This New Dinosaur That Stood Like A Cat Was Once The Largest Animal On Earth

Friday, 28 September 2018 - 10:48AM
Friday, 28 September 2018 - 10:48AM
This New Dinosaur That Stood Like A Cat Was Once The Largest Animal On Earth
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With a name that translates to "a giant thunderclap at dawn," the dinosaur species that was recently discovered by researchers in South Africa must have been quite a sight during the early Jurassic period when it lumbered around the Earth. The skull of the 12-ton animal has not yet been found, but vertebrae and limb fossils have given the team a lot of information about the massive animal that lived approximately 200 million years ago.



Ledumahadi mafube (in the indigenous South African language Sesotho) is a relative of the brontosaurus that weighed in around 26,000 pounds. In a study published in the journal Current Biology, the University of Witwatersrand in Johannesburg paleontology professor Jonah Choiniere and his team share details about the fossil discovery. Based on the circumference of its forelimb and hindlimb, the researchers compared the dinosaur to other dinosaurs, reptiles, and animals to determine its posture and classify it as being a quadruped. "The first thing that struck me about this animal is the incredible robustness of the limb bones," said Blair McPhee, study lead author and one of Choiniere's graduate students. "It was of similar size to the gigantic sauropod dinosaurs, but whereas the arms and legs of those animals are typically quite slender, Ledumahadi's are incredibly thick." This also lead researchers to believe the dinosaur had an awkward semi-crouched stance described as "cat-like," with its joints partially flexed (and presumably ready to pounce).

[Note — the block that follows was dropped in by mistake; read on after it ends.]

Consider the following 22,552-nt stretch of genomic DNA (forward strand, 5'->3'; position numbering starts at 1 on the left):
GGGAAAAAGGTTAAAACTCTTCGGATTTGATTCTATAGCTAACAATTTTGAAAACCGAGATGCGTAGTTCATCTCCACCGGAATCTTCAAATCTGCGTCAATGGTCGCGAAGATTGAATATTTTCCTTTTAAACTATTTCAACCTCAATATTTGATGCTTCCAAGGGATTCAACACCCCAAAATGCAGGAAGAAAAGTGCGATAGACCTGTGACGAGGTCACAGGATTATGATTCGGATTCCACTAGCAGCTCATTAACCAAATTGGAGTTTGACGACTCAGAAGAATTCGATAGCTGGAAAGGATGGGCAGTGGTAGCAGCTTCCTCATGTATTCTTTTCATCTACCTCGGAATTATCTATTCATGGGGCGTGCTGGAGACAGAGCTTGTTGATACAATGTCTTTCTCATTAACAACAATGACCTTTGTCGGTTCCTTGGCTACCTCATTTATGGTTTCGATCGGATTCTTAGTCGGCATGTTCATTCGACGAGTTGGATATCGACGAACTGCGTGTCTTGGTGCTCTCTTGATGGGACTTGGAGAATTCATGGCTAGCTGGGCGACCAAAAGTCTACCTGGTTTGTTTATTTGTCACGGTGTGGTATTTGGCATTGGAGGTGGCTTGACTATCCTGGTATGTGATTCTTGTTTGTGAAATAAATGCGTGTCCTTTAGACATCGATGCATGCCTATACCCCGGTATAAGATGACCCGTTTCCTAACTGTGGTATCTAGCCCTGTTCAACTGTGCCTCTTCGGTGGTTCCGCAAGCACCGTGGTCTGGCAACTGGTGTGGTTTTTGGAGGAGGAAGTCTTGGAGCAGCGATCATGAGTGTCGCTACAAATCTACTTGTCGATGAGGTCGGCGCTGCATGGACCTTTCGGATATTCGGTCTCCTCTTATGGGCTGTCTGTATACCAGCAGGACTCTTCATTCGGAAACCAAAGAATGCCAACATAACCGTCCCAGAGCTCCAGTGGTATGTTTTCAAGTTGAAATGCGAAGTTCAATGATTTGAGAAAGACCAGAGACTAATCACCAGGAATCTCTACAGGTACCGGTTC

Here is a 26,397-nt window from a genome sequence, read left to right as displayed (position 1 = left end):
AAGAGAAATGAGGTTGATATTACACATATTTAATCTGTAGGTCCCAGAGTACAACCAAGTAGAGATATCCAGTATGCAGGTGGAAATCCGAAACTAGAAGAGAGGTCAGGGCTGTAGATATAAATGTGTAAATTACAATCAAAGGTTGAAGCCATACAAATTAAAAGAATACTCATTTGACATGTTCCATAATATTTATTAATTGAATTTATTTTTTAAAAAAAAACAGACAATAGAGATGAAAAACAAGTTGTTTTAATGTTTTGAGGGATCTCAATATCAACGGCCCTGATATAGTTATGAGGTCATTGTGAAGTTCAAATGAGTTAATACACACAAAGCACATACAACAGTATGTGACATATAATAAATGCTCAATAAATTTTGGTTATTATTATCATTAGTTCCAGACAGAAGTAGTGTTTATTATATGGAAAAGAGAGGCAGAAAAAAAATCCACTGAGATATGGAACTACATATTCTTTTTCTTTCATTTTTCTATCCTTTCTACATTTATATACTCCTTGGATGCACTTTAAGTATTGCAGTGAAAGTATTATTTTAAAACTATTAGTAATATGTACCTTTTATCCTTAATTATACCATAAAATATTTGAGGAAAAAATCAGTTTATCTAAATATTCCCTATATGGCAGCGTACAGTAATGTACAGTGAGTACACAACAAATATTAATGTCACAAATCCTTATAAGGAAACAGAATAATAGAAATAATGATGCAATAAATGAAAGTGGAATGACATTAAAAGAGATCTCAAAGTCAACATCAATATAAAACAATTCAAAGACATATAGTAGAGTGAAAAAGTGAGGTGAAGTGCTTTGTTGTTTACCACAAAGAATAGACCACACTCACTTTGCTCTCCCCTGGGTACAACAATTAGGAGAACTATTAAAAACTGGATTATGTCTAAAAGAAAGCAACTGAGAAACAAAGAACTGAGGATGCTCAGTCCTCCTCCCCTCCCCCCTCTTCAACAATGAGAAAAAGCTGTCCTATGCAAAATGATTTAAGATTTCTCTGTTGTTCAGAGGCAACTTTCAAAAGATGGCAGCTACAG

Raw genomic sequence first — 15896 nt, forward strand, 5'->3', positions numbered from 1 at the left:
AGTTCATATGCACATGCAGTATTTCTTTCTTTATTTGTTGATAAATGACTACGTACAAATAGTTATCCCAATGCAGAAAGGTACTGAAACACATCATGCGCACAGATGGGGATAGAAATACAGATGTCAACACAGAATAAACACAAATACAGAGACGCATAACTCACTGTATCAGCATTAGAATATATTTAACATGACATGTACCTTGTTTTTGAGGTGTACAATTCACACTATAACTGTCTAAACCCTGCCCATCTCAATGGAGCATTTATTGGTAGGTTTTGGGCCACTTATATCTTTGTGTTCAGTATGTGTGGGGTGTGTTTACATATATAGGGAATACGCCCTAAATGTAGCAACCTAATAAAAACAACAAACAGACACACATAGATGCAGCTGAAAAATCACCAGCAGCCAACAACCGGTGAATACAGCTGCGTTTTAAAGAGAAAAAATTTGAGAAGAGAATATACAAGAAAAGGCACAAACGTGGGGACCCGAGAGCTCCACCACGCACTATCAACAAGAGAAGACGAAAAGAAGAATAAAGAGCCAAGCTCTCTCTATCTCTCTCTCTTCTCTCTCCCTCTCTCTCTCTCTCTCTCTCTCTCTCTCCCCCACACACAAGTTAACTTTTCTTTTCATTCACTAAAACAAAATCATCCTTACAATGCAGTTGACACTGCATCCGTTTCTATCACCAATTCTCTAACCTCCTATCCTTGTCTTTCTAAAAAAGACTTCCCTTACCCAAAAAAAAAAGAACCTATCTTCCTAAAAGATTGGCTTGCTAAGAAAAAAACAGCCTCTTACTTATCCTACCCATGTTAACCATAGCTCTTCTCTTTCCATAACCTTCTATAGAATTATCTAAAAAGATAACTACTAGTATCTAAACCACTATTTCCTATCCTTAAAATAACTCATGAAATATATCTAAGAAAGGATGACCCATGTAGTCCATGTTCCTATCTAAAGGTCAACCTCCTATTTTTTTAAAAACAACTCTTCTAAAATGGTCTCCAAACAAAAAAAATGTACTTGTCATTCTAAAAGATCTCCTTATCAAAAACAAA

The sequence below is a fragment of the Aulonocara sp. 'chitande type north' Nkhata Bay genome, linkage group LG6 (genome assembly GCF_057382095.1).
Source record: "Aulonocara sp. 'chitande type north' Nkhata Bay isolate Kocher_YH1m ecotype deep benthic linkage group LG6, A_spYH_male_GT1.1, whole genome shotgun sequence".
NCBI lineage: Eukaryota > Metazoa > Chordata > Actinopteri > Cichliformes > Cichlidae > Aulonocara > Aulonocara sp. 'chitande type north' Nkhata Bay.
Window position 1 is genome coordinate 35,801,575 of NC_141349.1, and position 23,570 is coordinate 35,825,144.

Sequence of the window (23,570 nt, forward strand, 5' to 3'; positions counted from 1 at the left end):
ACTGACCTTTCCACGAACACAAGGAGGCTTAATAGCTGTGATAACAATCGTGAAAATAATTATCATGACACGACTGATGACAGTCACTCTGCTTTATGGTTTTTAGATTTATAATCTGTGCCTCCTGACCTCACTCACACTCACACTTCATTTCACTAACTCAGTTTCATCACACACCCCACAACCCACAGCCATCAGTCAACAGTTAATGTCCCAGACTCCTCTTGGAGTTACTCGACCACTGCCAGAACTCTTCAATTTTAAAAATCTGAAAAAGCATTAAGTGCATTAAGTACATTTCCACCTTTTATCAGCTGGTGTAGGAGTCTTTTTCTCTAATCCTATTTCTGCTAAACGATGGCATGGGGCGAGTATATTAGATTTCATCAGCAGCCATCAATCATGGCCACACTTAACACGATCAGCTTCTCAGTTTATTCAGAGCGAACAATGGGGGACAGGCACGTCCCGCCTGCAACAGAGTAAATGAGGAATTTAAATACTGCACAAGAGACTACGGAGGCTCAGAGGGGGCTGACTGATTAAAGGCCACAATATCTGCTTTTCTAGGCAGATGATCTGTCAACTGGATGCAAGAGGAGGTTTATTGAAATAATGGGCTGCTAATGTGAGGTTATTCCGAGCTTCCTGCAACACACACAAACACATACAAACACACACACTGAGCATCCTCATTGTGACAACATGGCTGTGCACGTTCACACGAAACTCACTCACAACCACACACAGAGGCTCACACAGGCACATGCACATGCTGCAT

The discovery of Ledumahadi mafube and its relation to giant species that lived in present-day Argentina also supports the idea that all the continents were once connected as one large Pangea, Choiniere said. "It shows how easily dinosaurs could have walked from Johannesburg to Buenos Aires at that time." Dinosaur discoveries in South Africa date back to 1845 and include the 1.2-meter long Heterodontosaurus, the 8-meter long Aardonyx, and the 12-meter long Melanorosaurus. "Not only does our country hold the Cradle of Humankind, but we also have fossils that help us understand the rise of the gigantic dinosaurs," South Africa's Minister of Science and Technology, Mmamoloko Kubayi-Ngubane, said in a statement. "This is another example of South Africa taking the high road and making scientific breakthroughs of international significance on the basis of its geographic advantage, as it does in astronomy, marine and polar research, indigenous knowledge, and biodiversity."
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